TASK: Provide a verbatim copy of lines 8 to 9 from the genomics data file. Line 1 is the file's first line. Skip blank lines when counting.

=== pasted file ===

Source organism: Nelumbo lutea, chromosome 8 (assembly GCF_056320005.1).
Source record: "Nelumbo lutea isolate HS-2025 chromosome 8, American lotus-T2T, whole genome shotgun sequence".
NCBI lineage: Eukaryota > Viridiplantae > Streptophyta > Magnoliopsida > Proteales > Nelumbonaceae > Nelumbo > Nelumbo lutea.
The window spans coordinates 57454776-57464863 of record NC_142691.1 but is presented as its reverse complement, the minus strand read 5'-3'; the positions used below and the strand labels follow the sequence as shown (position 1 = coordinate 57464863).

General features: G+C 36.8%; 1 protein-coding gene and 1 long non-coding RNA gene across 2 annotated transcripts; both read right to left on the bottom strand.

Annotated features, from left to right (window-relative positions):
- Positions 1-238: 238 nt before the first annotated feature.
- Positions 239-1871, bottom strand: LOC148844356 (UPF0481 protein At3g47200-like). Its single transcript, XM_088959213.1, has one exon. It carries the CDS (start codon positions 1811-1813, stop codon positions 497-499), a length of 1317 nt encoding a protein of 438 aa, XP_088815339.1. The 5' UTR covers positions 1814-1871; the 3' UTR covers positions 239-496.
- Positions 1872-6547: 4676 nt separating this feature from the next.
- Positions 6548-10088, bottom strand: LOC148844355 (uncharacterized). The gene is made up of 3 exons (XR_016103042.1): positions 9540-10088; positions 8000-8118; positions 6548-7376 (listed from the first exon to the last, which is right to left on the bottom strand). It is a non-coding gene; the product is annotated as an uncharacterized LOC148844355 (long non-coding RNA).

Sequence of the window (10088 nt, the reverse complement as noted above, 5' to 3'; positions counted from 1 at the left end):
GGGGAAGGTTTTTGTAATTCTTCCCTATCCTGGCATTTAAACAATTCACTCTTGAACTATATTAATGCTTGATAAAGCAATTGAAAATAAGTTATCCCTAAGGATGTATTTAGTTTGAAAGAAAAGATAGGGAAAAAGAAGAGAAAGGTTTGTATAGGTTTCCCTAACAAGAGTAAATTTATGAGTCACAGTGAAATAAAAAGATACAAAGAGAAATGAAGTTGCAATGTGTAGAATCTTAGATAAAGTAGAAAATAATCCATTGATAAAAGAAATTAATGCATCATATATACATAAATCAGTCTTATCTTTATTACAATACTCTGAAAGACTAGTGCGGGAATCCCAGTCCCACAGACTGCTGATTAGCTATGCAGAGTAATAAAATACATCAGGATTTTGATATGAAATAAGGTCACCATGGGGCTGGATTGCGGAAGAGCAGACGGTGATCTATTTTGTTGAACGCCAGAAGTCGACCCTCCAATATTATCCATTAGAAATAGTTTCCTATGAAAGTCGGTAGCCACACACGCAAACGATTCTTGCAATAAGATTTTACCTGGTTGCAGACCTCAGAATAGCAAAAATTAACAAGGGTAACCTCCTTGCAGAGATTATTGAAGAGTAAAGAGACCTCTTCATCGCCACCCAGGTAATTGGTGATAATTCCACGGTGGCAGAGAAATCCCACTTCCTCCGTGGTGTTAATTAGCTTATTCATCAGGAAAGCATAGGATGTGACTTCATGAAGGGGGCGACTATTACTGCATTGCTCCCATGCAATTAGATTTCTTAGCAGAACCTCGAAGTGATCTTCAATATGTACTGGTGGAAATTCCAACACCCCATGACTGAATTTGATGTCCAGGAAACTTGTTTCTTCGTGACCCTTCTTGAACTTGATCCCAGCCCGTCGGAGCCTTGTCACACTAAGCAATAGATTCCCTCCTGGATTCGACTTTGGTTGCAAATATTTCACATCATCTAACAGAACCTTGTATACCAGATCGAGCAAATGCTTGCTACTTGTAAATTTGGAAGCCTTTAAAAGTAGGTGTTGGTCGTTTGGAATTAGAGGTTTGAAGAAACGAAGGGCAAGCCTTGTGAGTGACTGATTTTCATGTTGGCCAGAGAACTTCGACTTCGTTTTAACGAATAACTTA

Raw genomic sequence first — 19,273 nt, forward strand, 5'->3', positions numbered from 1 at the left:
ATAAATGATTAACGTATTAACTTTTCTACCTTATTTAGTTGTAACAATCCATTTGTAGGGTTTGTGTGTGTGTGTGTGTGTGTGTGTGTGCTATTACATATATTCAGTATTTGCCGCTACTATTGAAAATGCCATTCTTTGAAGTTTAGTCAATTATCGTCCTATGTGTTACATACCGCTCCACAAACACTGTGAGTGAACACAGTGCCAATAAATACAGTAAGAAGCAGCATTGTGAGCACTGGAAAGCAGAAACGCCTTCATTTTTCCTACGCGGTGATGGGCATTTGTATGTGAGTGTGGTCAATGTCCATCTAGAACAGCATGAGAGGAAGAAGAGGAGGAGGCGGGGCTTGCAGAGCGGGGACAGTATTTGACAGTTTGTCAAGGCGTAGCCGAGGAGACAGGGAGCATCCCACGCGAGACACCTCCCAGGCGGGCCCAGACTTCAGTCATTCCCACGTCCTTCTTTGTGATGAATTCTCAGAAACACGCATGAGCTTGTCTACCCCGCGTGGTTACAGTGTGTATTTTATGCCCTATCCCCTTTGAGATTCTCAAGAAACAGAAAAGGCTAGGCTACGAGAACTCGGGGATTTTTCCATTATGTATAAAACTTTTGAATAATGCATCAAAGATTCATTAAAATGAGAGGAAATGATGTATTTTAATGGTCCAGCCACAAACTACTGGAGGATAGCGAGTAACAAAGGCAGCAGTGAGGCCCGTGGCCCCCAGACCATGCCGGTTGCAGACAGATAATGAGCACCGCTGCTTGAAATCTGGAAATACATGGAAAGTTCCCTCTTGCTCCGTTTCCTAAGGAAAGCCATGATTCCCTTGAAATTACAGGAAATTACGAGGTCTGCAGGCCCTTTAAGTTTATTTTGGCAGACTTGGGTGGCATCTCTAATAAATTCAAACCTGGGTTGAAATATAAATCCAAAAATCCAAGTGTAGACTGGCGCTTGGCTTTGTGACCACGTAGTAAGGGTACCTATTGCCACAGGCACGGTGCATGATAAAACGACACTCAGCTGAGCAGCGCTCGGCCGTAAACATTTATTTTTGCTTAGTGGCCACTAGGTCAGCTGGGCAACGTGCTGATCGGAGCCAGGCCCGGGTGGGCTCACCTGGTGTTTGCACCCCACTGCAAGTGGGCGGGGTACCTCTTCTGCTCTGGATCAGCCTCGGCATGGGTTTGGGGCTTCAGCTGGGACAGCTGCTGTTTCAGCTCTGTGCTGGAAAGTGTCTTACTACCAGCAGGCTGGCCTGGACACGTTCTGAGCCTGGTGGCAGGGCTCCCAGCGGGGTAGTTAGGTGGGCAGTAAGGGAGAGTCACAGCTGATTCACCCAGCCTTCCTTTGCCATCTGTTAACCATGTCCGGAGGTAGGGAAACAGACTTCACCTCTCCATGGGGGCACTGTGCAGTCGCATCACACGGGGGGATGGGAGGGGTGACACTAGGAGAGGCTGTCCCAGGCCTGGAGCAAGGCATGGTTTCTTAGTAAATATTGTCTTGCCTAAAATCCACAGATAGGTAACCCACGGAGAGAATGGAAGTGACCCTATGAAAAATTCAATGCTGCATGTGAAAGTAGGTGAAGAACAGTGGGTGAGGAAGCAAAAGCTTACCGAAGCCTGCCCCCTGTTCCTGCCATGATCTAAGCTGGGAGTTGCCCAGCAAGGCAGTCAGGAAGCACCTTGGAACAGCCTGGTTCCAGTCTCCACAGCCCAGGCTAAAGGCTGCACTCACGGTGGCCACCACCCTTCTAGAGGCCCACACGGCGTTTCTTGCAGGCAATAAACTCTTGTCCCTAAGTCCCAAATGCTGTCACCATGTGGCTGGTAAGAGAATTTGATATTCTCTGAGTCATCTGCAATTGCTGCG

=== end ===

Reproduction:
- Positions 239-1871, bottom strand: LOC148844356 (UPF0481 protein At3g47200-like). Its single transcript, XM_088959213.1, has one exon. It carries the CDS (start codon positions 1811-1813, stop codon positions 497-499), a length of 1317 nt encoding a protein of 438 aa, XP_088815339.1. The 5' UTR covers positions 1814-1871; the 3' UTR covers positions 239-496.
- Positions 1872-6547: 4676 nt separating this feature from the next.